PC Police

The Left’s Lucrative Nonprofits

‘Powerful interests’ and ‘dark money’ are mostly on the Democratic side.

By Kimberley A. Strassel

Sept. 5, 2019 6:49 pm ET

The Planned Parenthood Reproductive Health Services Center in St. Louis, Mo., May 30.PHOTO: SAUL LOEB/AGENCE FRANCE-PRESSE/GETTY IMAGES

This year’s Democratic presidential candidates have a favorite whipping boy: “powerful interests.” Get ready to hear again in coming weeks how the National Rifle Association rules Washington, how the Koch empire dominates politics, how the right is pouring “dark money” into its agenda. And then remember that these are among the biggest whoppers of the 2020 election. One side will do battle with the aid of a huge and savvy nonprofit political empire—and it isn’t the right. Though the sooner Republicans understand that, the better.

A helpful tutorial arrived this week, “Power Grab,” a new book by Republican former Rep. Jason Chaffetz of Utah. Mr. Chaffetz has been digging into nonprofits since his time as House Oversight Committee chairman, and the book details how powerful the liberal nonprofit sector has grown. It may surprise many Americans—those who read daily stories about conservative “influence”—that the likes of the NRA, Judicial Watch and the National Organization for Marriage barely rank by comparison to the assets and revenue of Planned Parenthood, the American Civil Liberties Union or the Nature Conservancy.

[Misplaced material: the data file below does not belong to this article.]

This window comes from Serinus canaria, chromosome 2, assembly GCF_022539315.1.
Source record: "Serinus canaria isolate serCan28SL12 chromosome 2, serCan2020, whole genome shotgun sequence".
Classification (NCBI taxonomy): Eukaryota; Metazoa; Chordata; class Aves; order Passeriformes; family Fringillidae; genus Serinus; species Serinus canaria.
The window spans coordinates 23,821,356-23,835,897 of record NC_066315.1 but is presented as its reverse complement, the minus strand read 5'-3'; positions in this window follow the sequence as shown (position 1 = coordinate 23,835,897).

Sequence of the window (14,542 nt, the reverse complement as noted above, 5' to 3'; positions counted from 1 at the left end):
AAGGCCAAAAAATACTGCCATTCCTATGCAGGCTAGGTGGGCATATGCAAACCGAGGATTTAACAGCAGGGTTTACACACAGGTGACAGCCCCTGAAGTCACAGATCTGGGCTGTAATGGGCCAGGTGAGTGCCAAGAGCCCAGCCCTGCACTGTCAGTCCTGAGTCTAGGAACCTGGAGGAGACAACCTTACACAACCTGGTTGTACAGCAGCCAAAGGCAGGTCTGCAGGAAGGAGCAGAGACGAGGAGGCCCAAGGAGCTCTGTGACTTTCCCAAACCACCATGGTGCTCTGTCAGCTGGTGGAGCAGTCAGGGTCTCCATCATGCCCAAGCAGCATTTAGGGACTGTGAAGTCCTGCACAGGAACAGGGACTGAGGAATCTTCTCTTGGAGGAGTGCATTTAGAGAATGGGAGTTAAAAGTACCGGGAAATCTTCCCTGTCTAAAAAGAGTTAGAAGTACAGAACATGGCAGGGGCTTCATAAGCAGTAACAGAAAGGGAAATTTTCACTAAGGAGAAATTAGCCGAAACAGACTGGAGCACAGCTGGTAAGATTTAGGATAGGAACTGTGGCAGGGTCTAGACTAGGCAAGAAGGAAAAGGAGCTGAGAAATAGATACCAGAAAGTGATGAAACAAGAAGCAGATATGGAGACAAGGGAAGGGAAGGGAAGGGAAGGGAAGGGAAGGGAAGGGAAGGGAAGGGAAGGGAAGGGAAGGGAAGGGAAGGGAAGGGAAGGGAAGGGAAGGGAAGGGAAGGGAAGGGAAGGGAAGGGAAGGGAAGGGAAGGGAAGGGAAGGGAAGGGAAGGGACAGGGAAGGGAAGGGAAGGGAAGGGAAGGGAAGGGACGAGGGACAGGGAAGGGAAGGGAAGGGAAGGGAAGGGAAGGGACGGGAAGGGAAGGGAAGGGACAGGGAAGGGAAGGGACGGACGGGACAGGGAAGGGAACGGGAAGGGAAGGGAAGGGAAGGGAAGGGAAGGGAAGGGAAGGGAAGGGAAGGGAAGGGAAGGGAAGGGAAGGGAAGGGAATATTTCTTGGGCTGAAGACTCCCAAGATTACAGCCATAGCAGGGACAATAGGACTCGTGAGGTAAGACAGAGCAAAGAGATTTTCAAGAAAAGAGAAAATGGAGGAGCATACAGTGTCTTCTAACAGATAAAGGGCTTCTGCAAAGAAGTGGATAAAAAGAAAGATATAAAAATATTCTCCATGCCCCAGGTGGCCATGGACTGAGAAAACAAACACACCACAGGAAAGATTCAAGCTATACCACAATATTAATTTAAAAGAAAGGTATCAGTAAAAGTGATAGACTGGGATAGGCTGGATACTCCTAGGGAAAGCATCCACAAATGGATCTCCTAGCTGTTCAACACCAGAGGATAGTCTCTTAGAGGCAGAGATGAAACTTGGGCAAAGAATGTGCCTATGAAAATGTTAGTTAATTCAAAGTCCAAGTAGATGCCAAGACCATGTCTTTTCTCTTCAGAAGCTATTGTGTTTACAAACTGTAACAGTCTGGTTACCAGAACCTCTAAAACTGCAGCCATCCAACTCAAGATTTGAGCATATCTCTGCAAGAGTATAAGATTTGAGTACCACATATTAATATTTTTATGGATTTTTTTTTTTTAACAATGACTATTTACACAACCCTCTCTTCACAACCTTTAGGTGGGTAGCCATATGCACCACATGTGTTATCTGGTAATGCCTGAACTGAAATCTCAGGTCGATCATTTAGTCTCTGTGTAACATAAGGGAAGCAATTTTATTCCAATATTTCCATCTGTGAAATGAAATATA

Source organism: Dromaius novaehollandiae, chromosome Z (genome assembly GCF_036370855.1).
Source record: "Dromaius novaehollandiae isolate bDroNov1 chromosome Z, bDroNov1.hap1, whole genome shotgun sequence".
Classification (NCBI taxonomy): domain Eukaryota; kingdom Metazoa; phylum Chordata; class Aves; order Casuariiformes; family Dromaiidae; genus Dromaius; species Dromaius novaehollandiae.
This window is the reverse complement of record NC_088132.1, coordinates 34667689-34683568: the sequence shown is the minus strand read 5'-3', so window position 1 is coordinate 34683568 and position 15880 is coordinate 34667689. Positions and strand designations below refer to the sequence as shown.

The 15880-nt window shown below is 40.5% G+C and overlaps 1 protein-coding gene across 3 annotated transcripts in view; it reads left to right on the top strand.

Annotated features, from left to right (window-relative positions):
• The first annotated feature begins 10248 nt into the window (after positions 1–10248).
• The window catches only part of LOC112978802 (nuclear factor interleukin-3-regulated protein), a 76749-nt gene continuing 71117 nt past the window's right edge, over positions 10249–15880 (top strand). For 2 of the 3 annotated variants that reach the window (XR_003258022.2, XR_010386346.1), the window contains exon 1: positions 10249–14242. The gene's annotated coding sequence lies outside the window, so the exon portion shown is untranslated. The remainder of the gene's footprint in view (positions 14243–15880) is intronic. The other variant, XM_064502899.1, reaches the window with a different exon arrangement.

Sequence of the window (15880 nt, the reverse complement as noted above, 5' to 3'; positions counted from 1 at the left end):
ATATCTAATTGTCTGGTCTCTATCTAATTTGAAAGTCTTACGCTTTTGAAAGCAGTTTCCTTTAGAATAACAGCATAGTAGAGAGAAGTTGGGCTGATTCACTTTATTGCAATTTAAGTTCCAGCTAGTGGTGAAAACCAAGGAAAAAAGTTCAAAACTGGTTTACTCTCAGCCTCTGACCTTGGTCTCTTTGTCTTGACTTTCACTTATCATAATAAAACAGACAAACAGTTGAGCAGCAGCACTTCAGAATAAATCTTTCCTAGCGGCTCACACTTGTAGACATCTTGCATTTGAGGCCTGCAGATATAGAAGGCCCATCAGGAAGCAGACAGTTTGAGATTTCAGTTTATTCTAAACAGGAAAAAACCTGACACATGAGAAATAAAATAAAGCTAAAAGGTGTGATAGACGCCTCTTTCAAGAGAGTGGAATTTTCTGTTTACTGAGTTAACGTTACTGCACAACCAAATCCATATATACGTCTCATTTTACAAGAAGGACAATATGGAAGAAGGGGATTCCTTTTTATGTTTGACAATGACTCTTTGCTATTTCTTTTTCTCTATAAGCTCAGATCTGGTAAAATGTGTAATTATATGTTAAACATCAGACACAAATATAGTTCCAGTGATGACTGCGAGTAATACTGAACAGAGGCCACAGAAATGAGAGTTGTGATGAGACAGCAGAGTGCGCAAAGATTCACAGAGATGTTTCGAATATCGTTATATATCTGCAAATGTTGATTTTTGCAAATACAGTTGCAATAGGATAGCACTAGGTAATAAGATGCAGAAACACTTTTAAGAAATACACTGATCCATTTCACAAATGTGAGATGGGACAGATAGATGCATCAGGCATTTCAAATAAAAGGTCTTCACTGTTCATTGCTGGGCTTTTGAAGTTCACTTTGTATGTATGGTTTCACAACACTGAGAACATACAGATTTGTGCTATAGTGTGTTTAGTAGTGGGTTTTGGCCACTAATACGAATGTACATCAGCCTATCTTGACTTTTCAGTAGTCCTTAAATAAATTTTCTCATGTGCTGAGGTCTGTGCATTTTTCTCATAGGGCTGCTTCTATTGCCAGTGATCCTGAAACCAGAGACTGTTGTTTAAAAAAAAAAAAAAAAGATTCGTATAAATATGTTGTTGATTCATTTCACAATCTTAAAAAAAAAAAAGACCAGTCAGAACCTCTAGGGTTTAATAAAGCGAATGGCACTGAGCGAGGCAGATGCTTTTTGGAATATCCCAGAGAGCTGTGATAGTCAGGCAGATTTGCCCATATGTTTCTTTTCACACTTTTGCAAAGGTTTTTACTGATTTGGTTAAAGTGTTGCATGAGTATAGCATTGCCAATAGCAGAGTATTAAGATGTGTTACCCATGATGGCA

These aren’t only big political players; they’re the biggest political players. In 2018 the nonprofit watchdog Capital Research Center analyzed grants handed out in the 2014 election year by six big foundations on the right (including the Bradley and Charles Koch foundations) versus six on the left (including the Open Society and Tides foundations). Liberal public-policy charities, organized under chapter 501(c)(3) of the tax code, bagged $7.4 billion of this foundation money in 2014. For conservative charities, the figure was a mere $2.2 billion. That $7.4 billion also dwarfed total 2013-14 campaign receipts to federal, state and local campaigns ($4.1 billion) and spending that cycle by independent groups ($830 million).

Mr. Chaffetz’s contribution is to refocus attention on the way liberal charities channel their huge funds into political work that benefits the Democratic Party. We’ve long known that some of them engage in nominally nonpartisan voter registration, conveniently only in places likely to yield Democratic votes. The Chaffetz book adds new data highlighting contracts between liberal charities and overt political organizations.

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